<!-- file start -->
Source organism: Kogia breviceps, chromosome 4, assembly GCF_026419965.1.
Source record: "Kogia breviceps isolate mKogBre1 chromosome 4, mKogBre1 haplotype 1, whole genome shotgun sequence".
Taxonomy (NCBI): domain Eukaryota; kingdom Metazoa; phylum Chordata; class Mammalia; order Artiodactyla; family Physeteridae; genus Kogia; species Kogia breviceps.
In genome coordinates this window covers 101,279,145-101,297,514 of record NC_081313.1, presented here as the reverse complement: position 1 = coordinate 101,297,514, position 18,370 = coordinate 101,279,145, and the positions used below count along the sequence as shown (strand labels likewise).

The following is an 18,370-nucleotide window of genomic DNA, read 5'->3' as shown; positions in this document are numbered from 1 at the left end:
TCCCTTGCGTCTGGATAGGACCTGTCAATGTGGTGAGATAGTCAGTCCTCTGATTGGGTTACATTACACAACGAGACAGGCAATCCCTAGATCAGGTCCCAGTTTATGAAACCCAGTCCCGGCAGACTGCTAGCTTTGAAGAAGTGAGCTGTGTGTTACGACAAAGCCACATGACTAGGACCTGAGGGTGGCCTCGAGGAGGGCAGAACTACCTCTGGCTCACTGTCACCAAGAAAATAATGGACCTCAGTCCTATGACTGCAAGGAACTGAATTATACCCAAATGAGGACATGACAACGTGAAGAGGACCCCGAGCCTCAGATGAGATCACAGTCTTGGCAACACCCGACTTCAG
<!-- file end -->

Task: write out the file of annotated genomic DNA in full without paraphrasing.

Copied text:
Source organism: Kogia breviceps, chromosome 4, assembly GCF_026419965.1.
Source record: "Kogia breviceps isolate mKogBre1 chromosome 4, mKogBre1 haplotype 1, whole genome shotgun sequence".
Taxonomy (NCBI): domain Eukaryota; kingdom Metazoa; phylum Chordata; class Mammalia; order Artiodactyla; family Physeteridae; genus Kogia; species Kogia breviceps.
In genome coordinates this window covers 101,279,145-101,297,514 of record NC_081313.1, presented here as the reverse complement: position 1 = coordinate 101,297,514, position 18,370 = coordinate 101,279,145, and the positions used below count along the sequence as shown (strand labels likewise).

The following is an 18,370-nucleotide window of genomic DNA, read 5'->3' as shown; positions in this document are numbered from 1 at the left end:
TCCCTTGCGTCTGGATAGGACCTGTCAATGTGGTGAGATAGTCAGTCCTCTGATTGGGTTACATTACACAACGAGACAGGCAATCCCTAGATCAGGTCCCAGTTTATGAAACCCAGTCCCGGCAGACTGCTAGCTTTGAAGAAGTGAGCTGTGTGTTACGACAAAGCCACATGACTAGGACCTGAGGGTGGCCTCGAGGAGGGCAGAACTACCTCTGGCTCACTGTCACCAAGAAAATAATGGACCTCAGTCCTATGACTGCAAGGAACTGAATTATACCCAAATGAGGACATGACAACGTGAAGAGGACCCCGAGCCTCAGATGAGATCACAGTCTTGGCAACACCCGACTTCAG